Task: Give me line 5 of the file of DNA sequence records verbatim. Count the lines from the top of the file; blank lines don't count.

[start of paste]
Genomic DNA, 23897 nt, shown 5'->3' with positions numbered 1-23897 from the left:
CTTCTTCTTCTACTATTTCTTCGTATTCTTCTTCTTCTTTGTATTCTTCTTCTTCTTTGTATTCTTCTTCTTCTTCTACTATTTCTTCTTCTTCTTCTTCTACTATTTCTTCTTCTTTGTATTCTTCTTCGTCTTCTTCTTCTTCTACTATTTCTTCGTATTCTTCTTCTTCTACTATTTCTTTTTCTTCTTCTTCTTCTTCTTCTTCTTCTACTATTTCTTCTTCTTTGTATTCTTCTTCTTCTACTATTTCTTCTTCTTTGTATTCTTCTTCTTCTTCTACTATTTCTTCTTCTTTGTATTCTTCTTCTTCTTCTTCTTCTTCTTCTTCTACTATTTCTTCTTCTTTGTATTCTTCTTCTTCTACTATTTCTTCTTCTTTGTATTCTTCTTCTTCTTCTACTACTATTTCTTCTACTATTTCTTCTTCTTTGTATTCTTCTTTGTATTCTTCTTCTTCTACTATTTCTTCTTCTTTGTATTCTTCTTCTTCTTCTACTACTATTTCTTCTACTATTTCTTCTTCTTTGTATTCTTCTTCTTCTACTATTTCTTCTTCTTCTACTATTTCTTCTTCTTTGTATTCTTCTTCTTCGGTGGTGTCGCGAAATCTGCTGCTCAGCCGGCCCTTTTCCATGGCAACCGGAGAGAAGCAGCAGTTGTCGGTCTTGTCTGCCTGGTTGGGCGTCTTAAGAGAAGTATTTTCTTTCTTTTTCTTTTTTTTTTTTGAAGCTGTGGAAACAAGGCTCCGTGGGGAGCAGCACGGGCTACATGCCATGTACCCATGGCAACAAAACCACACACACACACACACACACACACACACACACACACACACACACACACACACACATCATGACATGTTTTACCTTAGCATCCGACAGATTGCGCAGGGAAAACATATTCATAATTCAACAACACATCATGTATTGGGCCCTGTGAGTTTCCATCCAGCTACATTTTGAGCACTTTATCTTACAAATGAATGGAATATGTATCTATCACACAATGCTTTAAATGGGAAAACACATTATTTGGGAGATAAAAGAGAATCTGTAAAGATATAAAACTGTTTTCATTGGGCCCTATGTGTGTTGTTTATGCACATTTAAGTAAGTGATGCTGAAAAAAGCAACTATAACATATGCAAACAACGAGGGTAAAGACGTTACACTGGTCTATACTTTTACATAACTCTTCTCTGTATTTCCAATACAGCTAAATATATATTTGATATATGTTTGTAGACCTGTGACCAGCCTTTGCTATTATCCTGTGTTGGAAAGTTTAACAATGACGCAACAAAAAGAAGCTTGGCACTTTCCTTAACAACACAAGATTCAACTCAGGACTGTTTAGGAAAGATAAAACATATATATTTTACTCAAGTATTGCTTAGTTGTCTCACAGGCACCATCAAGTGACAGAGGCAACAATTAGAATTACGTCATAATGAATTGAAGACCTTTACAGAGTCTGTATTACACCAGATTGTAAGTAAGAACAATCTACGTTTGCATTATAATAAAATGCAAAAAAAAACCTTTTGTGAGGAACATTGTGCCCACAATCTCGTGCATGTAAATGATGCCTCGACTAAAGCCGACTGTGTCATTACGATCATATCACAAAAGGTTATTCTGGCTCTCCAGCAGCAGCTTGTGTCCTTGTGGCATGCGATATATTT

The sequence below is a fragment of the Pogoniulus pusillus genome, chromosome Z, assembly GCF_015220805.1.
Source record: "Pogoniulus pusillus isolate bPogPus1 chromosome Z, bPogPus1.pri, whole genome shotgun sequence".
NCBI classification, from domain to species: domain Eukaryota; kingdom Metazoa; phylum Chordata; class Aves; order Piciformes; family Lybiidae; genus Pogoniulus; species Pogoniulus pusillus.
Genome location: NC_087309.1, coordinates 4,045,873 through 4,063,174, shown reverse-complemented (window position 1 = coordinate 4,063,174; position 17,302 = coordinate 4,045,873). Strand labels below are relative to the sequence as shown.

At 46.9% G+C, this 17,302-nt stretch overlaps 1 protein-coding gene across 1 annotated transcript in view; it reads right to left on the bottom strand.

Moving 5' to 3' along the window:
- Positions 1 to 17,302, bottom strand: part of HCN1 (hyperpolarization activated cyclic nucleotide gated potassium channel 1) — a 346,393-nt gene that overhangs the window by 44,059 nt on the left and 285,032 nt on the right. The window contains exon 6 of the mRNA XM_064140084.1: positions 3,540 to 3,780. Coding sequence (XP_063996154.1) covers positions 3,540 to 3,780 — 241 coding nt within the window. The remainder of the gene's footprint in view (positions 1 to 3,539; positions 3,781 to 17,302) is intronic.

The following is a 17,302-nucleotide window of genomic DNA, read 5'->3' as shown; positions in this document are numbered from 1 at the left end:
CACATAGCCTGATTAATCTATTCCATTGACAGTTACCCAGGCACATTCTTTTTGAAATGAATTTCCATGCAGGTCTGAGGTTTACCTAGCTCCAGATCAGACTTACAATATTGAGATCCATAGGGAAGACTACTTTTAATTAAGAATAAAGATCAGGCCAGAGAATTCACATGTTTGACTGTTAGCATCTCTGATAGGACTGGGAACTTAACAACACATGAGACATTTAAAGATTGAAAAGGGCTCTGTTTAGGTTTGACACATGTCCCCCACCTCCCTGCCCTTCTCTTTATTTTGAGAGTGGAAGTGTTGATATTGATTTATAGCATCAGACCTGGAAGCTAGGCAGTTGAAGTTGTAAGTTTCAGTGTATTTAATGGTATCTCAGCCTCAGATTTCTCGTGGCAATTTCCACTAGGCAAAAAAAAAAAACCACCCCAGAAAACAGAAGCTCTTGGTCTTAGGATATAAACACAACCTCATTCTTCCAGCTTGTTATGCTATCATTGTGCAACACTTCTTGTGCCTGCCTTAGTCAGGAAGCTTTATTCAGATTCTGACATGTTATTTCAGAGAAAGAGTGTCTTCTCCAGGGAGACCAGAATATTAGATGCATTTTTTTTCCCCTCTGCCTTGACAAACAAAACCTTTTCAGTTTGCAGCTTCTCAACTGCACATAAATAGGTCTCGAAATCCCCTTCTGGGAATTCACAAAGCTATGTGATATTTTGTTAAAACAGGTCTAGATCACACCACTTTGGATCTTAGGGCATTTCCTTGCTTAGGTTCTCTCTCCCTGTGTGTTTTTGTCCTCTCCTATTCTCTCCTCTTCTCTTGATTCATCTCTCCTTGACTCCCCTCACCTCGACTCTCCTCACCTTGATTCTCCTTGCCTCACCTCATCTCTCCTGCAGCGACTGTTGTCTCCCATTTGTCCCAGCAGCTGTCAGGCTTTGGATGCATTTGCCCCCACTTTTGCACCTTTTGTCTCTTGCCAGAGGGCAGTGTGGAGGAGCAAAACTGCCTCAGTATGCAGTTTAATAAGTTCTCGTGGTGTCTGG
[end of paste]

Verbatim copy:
NCBI classification, from domain to species: domain Eukaryota; kingdom Metazoa; phylum Chordata; class Aves; order Piciformes; family Lybiidae; genus Pogoniulus; species Pogoniulus pusillus.